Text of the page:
The wasted collective intellect of Philippine society

01 October 2003

Take a moment to wonder: What happens to all the collective experience, skills, insights, and philosophies accumulated by our countrymen from the work they did overseas?

You'd think with all that knowledge, some of it is bound to be properly applied to the Philippine setting. This glaring lack of a nation's capability to tap the vast knowledgebase residing in the minds of its returning overseas workers further re-enforces the issue of our country not being an environment that rewards innovation and doing things properly.

Whatever investment we attract from overseas and from domestic sources are in it for the plunder. The Philippines is prized by such "brave" enterprises for its low-hanging fruit: (1) its cheap labour, (2) its EPZ's that essentially insulate them from the "real" Philippines, and (3) for the wide availability of government officials that can be engaged to provide "consultancy services". For much the same reason as the only advantage of the Philippine lifestyle (not counting the Friends and Family factor) versus a lifestyle in the First World is accounted for mainly by the availability of cheap domestic help, enterprises that remain in the Philippines exploit efficiencies that are made possible by the country's underdevelopment rather than by any virtue afforded by whatever dismal achievements made in the last 50 years of independence.

As long as this culture of plunder grips the land and the fruits of underdevelopment continue to hang low, the vast knowledge mines of our university graduates and balikbayans (returning foreign residents) will remain woefully underdeveloped.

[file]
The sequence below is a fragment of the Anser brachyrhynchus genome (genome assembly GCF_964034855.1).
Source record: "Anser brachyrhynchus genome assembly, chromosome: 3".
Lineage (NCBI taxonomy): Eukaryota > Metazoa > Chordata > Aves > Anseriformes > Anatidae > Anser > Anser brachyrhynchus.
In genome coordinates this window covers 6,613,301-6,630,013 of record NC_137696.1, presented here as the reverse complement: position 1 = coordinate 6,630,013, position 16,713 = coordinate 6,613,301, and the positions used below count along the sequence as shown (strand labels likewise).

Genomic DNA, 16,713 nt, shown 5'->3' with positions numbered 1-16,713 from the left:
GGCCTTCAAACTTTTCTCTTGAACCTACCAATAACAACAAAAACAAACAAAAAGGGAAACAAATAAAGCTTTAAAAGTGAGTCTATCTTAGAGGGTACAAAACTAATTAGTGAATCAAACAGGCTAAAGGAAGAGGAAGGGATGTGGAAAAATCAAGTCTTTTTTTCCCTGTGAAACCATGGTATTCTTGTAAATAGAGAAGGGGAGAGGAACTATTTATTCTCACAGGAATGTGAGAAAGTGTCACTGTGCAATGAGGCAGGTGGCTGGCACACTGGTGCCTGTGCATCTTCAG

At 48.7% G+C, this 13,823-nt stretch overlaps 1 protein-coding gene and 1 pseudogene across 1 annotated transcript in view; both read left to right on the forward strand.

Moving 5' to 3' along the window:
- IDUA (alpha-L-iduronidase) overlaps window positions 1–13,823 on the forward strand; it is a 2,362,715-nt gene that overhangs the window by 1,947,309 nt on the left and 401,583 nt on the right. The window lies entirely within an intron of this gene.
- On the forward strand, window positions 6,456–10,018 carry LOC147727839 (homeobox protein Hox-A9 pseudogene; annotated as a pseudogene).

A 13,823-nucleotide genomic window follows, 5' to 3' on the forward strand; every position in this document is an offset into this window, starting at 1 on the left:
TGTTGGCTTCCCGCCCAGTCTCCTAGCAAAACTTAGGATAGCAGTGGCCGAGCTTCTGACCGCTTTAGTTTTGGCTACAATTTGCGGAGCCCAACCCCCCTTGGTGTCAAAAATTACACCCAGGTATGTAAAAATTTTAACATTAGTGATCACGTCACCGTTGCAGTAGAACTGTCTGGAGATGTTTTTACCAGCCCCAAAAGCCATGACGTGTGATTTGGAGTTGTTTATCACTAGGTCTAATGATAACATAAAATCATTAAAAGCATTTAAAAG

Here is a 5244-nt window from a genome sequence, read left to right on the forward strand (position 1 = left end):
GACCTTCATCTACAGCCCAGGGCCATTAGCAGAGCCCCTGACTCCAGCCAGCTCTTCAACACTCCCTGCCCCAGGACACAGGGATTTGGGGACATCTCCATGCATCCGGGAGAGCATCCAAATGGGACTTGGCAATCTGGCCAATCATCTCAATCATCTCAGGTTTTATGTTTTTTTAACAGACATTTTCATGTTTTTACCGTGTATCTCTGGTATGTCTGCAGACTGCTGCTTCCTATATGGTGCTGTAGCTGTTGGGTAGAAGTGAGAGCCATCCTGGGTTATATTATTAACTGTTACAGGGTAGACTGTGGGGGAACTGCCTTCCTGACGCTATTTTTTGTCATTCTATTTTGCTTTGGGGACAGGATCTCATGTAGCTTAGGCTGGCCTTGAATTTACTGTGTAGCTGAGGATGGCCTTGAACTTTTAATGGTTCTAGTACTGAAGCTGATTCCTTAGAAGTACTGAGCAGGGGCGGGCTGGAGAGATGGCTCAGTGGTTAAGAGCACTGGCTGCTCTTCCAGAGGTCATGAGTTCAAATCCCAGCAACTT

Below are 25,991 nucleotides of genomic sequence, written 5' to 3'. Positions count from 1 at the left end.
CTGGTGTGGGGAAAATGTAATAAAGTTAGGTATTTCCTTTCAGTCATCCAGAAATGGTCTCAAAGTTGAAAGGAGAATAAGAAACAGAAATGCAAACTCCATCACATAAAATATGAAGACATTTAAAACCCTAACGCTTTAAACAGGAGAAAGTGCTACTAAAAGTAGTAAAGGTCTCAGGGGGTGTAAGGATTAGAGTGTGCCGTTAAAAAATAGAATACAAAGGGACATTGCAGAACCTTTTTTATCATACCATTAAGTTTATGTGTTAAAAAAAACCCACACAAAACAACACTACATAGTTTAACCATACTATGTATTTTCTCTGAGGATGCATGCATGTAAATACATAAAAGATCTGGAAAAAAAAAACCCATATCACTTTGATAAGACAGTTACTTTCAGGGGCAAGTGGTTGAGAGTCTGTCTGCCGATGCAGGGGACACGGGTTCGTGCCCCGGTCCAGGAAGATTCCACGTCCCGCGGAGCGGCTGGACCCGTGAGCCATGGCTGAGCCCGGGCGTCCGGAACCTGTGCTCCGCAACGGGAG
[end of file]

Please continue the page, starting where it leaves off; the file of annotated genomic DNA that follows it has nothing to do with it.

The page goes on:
It does not take any measure of genius to pick low-hanging fruit and the Philippines is the modern-day equivalent of the European Dark Ages. People of any intellectual worth are not visible in the arts, in circles of power, and in corporate boardrooms. Instead they lie low as technocrats -- mere advisers to the lords of the land. It is in such an underdeveloped society that power to determine so many people's destinies lies in so few people.

Philippine society does not reward people who invent fluorescent lamps or develop a way to shorten sitcoms to 30 minutes. The prize goes to the men and women of privileged birth who exhibit the ablest audacity and stomach to pick these low-hanging fruit or go to bed with the harvesters of these fruit.

We are a highly-politicised culture. One fourth of Lee Kuan Yew's memoirs From Third World to First World -- The Singapore Story, was devoted to describing the innovation and thinking that went into the development of its winning administrative infrastructure and development policies. Filipino historians will be hard-pressed to come up with even one page that falls outside of the political arena for a similar book.

Email me!


Send us

Type In Your Name:

Type In Your E-mail:

Your Friend's E-mail:

Your Comments:

Receive copy: 

A Lack of Common Sense(back)

Click here for your good deed for the day!